Thomas and Wiggins plan joint attack

Geraint Thomas is happy to share the role of leader with Sir Bradley Wiggins in Sunday’s 253km (151 miles) Paris-Roubaix.

The finale to the season’s

cobbled classics

races will be Wiggins’ last for Team Sky before he leaves to

front his own outfit,

Team Wiggins.

“It may just be a joint thing as it’s one of those races that anything can happen,” Thomas said.

“I think we’ll both be protected riders and have the help from the team.”

In March Thomas, 28, became the first British rider to

win the formidable E3 Harelbeke race

in Belgium, and the first Welshman to win a classic in the series’ 119-year history.

However, his hopes of following that up with victory at the Tour of Flanders the following week

ended with a disappointing 14th-place finish.

While Thomas aims to rediscover “the punch” that he felt had deserted him in Flanders, Wiggins will be aiming to crown a Team Sky career that has featured

a historic Tour de France victory in 2012

as well as

a podium finish in the Vuelta in 2011.

The pair both finished in the top 10 last year with Thomas seventh and Wiggins ninth

behind victorious Dutchman Niki Terpstra.

Wiggins, 34, has claimed that a win in the race dubbed the Queen of Classics would be

“more enjoyable” 

than his Tour de France win.

The Paris-Roubaix begins with 98km (61 miles) of surfaced road, before 27 cobbled sections, covering a total of 52.7 km, ahead of the finish in the velodrome in Roubaix.

The cobbles – covered in choking dust in the dry or a slick film of dirt in the rain – place demands on both riders’ bike-handling and the machines below them.

“Tactically a lot of things come into play… you can go in with plan A but usually it’s plan C or D that actually happens,” said Thomas, who will be riding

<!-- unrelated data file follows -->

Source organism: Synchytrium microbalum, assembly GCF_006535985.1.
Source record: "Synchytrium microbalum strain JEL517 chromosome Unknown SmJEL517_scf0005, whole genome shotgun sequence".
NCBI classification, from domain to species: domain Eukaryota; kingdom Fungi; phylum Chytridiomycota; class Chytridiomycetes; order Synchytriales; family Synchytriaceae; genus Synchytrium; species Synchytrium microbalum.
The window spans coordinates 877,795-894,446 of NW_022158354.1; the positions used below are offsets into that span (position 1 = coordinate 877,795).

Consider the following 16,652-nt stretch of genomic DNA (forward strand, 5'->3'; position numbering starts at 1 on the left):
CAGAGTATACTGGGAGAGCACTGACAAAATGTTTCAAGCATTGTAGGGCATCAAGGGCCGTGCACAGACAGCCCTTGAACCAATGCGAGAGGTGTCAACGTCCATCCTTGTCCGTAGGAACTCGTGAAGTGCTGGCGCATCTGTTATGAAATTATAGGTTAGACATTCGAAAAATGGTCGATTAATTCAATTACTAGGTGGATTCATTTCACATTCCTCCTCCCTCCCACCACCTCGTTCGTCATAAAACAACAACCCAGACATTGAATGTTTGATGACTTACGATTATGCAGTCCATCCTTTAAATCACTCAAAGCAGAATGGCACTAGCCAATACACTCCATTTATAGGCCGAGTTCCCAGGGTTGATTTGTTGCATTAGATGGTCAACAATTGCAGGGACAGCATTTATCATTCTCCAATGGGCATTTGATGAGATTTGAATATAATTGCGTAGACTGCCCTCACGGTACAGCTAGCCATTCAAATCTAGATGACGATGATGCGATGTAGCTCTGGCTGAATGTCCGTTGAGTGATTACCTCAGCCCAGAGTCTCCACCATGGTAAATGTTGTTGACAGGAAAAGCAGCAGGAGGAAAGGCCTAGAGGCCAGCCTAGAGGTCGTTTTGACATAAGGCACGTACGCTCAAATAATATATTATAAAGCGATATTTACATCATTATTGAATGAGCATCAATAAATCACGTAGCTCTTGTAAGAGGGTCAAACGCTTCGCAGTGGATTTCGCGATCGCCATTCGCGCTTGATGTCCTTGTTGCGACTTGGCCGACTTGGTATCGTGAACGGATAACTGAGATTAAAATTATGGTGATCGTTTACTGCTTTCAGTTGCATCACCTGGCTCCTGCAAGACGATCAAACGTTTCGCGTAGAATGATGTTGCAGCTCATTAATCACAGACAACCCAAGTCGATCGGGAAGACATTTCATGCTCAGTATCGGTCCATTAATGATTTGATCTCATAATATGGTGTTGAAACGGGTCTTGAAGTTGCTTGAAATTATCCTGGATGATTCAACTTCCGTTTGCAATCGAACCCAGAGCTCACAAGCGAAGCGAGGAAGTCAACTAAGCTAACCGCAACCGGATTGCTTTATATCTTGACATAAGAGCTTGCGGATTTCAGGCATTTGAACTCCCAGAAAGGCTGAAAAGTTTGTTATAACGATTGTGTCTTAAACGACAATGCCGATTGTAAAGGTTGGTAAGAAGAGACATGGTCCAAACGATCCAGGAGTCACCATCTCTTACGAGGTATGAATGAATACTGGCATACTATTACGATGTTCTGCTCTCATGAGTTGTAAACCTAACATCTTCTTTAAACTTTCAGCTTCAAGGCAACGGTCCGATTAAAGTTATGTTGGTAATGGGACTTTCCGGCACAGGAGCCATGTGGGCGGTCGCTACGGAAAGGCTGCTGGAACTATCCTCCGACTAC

a Team Sky bike that has been specially designed to cope with the Spring Classics. 

“If Brad goes away early then I’m not going to chase. If it does come back then that’s my chance to go, and vice versa.

“If he’s riding really well and he’s got the best chance of winning, then it’s all about the team winning and not who it is.

“As long as there’s a Team Sky jersey stood on that top podium, we’ll all be happy. We’ve got a few cards to play.”

Both Wiggins and Thomas avoided the major pile-up in the final kilometre of

Wednesday’s Scheldeprijs race

in Belgium that saw Team Sky colleague Elia Viviani taken to hospital.

And Thomas admits that the Paris-Roubaix is similarly difficult to plan for.

“We’ve done a couple of recons on the cobbles but there’s nothing else like it during the year,” Thomas added.

“With this race as well there’s a lot more contenders: Flanders is limited to the amount of people that can actually win, but with this race on Sunday a hell of a lot can happen.”

Belgian riders have won 55 of the 112 editions of the race and BMC’s Greg Van Avermaet is the likeliest to continue that strong tradition.

Defending champion Terpstra could mount a strong defence after second-placed finishes in the Tour of Flanders, Omloop Het Nieuwsblad and Gent-Wevelgem races.

Katusha on a practice ride for Paris-Roubaix

The forecast is dry, fine weather on Sunday for Paris-Roubaix

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